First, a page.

refers to people being willing to act on their
    knowledge. Those who are not Jesus followers do
    not understand volitionally they are unwilling
    to become disciples. From an eternal perspective
    that is the only kind of understanding that
    ultimately matters.
  • Craig L. Blomberg Preaching the Parables From
    Responsible Interpretation to Powerful
    Proclamation (Grand Rapids Baker Books 2004)

12
The teaching practice of Jesus
  • 2. The understanding of parables
  • To Jesus original audience the parables both
    revealed and concealed new truths regarding Gods
    kingdom program. Those who rightly responded were
    called disciples and to them it was granted to
    understand the mysteries of the kingdom. The same
    truth was concealed from those who, because of
    hardened hearts, were unreceptive to the message
    of Jesus.
  • Mark L. Bailey Guidelines for Interpreting
    Jesus' Parables,
  • Bibliotheca Sacra 155 617 (1998) 29-38.
    http//www.biblicalstudies.org.uk/article_parables
    _bailey.html

13
The teaching practice of Jesus
Gains and losses He replied, "The knowledge of
the secrets of the kingdom of heaven has been
given to you, but not to them. Whoever has will
be given more, and he will have an abundance.
Whoever does not have, even what he has will be
taken from him. (Matthew 1311-12)
  • 2. The understanding of parables
  • Gains and losses
  • His disciples came to him and asked, Why do you
    speak to the people in parables?! He replied,
    "The knowledge of the secrets of the kingdom of
    heaven has been given to you, but not to them.
    Whoever has will be given more, and he will have
    an abundance. Whoever does not have, even what he
    has will be taken from him. (Matthew 1310-12)

14
A brief history of the hermeneutics of
parables
  • 1. The allegorical approach to the parables
  •  ? 1900
  • Parables
  • elaborate allegories
  • every detail in each parable
  • deeper spiritual or symbolic significance.

15
A brief history of the hermeneutics of
parables
  • 1. The allegorical approach to the parables
  • the Patristic period
  •  
  • e.g. Origen (185-254 A.D.) - The Parable of the
    Good Samaritan
  • The man who was going down is Adam. Jerusalem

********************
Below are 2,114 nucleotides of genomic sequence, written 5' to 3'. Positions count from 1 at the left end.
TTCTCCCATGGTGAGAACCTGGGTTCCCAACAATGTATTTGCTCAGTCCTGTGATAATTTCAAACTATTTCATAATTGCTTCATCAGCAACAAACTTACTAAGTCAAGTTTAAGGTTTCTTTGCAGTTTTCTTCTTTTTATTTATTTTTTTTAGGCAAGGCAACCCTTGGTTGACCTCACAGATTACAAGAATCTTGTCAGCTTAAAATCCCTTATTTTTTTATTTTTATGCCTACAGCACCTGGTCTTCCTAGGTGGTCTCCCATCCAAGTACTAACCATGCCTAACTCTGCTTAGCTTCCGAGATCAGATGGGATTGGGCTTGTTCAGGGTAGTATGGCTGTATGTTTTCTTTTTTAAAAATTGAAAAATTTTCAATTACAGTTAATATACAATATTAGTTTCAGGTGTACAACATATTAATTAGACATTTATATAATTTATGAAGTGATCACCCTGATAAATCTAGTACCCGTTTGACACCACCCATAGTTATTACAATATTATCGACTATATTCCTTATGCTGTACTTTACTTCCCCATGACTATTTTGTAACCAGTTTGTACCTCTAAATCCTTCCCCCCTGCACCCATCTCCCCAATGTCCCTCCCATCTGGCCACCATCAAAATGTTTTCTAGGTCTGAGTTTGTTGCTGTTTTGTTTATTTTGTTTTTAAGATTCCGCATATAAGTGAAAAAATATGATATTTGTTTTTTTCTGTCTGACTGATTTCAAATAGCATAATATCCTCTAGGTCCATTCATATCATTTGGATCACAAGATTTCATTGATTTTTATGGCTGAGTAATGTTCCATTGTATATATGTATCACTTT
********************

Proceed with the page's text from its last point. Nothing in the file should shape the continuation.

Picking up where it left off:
is paradise, and Jericho is the world. The
    robbers are hostile powers. The priest is the
    Law, the Levite is the prophets, and the
    Samaritan is Christ. The wounds are disobedience,
    the beast is the Lord's body, the inn is the
    Church. ... the two denarii mean the Father and
    the Son. The manager of the stable is the head of
    the Church, to whom its care has been entrusted.
    And the fact that the Samaritan promises he will
    return represents the Saviour's second coming.
  •  

16
A brief history of the hermeneutics of
parables
  • 1. The allegorical approach to the parables
  • the Middle Ages

17
A brief history of the hermeneutics of
parables
  • 1. The allegorical approach to the parables
  • the Reformation
  • Luther et al
  • But see Calvins criticism
  • http//www.ccel.org/ccel/calvin/calcom33.ii.vii.ht
    ml

18
A brief history of the hermeneutics of
parables
  • 1. The allegorical approach to the parables
  • up to the 19th century
  • For a modern defence
  • see John Welch
  • The Good Samaritan A Type and Shadow of the
    Plan of Salvation
  • http//www.scribd.com/doc/4569572/Welch-The-Good-S
    amaritan
  • A-Type-and-Shadow-of-the-Plan-of-Salvation

19
A brief history of the hermeneutics of
parables
  • 2. The one-point approach to the parables
    20th
    century
  • Adolf Jülicher (1857-1938)
  • Die Gleichnisreden Jesu (Freinerg Mohr, 1899)
  • parables are extended similes
  • with one single point (unlike allegories)
  • so allegorical details/explanations in the
    Gospels are later editorial additions
  • the aim to recover the authentic nucleus of
    each parable
  • ...almost without exception they have a genuine
    nucleus that goes back to Jesus himself.
  • The message of the parables general moral
    lessons

20
A brief history of the hermeneutics of
parables
  • 2. The one-point approach to the parables
  • C.H.Dodd (1884-1973)
  • The Parables of the Kingdom
  • (Welwyn, England James Nisbet, 1935, revised
    1961)
  • the central motif the kingdom of God
  • a present not future kingdom
  • the aim to recover the original setting of the
    parables in the ministry of Jesus

21
A brief history of the hermeneutics of
parables